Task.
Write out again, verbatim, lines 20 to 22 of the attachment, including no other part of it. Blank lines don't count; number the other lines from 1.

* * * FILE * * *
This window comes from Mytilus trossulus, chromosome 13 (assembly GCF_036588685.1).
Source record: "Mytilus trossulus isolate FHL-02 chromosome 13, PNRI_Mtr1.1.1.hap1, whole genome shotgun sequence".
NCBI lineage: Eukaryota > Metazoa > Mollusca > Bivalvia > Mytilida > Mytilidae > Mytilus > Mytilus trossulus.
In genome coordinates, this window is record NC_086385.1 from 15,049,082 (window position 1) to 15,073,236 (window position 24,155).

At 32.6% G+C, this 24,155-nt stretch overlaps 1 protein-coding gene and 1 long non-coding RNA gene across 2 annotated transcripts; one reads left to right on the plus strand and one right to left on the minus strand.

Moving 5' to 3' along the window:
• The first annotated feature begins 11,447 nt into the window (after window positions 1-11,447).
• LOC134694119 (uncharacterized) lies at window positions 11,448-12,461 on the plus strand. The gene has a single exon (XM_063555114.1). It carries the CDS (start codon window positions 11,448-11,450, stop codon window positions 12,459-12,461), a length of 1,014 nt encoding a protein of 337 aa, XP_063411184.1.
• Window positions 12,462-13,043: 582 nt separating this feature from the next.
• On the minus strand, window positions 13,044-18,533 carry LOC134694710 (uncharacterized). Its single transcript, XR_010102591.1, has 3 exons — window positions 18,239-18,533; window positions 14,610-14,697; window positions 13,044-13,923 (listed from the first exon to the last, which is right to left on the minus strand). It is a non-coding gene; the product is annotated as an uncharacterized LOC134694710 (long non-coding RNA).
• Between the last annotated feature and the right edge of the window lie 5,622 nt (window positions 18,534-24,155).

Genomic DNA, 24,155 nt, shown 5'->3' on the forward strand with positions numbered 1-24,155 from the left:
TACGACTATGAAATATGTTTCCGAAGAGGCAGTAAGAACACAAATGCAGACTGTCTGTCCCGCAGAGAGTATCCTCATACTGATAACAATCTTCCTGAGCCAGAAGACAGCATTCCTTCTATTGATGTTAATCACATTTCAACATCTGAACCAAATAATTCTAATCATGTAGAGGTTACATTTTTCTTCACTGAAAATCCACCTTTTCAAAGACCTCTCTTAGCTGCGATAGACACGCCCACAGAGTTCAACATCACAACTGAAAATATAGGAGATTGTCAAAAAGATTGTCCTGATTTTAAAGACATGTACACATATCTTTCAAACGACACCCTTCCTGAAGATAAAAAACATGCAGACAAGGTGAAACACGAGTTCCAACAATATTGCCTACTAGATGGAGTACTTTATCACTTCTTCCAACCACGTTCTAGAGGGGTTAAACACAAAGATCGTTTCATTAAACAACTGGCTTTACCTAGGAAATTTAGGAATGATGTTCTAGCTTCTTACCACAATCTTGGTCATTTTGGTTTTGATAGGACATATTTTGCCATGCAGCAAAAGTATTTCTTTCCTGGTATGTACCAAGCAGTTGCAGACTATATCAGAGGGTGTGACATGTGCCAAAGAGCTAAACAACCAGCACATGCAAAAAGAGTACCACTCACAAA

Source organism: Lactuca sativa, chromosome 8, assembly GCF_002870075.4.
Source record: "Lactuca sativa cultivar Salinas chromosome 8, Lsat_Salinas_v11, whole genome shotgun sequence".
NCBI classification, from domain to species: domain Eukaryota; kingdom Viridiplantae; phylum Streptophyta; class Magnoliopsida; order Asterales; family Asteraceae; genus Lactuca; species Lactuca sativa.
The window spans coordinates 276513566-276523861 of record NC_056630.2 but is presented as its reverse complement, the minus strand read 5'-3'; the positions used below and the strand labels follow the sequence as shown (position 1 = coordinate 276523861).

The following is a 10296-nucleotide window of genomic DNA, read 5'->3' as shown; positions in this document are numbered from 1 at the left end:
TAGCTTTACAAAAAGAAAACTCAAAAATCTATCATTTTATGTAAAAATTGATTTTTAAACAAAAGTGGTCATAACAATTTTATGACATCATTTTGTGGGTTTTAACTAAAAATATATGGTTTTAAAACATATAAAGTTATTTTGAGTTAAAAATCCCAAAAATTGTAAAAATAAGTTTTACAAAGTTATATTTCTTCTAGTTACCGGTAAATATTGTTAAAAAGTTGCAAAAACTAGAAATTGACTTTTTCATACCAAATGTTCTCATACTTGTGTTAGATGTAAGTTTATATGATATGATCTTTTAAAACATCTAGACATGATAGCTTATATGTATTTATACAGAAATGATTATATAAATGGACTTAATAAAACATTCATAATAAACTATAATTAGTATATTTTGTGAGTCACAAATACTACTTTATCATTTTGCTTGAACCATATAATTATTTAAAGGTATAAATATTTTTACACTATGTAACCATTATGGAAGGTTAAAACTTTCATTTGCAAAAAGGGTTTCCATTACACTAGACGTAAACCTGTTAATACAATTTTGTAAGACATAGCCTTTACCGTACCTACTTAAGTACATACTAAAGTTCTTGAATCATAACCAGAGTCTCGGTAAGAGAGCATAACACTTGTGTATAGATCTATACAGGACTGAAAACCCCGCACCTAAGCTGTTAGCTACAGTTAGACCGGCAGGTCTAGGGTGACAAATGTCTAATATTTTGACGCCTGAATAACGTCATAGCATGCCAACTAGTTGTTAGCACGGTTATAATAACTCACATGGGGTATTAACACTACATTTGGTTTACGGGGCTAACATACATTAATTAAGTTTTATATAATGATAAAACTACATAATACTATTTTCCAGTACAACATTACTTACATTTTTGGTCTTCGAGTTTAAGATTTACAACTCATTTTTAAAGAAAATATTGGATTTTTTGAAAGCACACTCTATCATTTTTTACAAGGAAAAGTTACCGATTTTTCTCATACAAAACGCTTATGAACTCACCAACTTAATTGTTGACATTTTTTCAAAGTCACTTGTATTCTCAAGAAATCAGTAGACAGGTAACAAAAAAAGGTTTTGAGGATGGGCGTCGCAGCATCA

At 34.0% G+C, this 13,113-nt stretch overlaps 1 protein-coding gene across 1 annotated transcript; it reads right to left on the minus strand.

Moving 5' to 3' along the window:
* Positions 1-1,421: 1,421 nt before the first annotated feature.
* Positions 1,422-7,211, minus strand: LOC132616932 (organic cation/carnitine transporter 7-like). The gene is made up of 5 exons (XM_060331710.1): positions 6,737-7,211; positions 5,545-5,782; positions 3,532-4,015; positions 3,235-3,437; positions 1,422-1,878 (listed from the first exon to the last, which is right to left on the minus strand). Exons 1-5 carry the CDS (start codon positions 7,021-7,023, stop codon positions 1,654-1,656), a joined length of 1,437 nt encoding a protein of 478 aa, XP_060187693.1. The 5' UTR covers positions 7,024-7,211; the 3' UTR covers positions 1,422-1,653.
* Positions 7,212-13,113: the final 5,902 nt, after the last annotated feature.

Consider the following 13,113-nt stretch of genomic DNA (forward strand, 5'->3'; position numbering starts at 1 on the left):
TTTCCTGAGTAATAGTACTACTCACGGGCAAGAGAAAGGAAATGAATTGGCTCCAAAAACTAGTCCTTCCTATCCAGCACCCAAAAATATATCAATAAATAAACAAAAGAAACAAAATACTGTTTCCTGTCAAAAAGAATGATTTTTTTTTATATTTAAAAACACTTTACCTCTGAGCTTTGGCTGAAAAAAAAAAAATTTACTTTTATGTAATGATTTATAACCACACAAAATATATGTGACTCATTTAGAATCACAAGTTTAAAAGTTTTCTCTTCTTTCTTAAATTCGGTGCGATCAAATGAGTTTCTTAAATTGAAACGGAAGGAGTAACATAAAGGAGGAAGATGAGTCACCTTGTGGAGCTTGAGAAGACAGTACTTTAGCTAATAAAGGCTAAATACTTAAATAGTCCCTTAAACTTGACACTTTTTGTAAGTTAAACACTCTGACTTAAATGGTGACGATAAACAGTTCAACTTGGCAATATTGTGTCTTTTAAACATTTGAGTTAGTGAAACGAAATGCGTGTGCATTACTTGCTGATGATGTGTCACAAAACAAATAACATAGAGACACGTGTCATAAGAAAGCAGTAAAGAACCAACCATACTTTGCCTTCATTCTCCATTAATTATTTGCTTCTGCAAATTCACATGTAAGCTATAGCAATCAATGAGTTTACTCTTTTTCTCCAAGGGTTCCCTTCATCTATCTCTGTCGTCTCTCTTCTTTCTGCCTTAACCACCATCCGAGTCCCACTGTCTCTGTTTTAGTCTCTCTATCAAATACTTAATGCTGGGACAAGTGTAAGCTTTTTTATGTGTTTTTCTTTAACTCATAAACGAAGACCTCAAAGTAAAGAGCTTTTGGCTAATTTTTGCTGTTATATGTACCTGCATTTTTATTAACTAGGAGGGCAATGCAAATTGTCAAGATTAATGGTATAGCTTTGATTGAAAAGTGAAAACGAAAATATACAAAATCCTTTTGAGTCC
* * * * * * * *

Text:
At 34.0% G+C, this 13,113-nt stretch overlaps 1 protein-coding gene across 1 annotated transcript; it reads right to left on the minus strand.

Moving 5' to 3' along the window:
* Positions 1-1,421: 1,421 nt before the first annotated feature.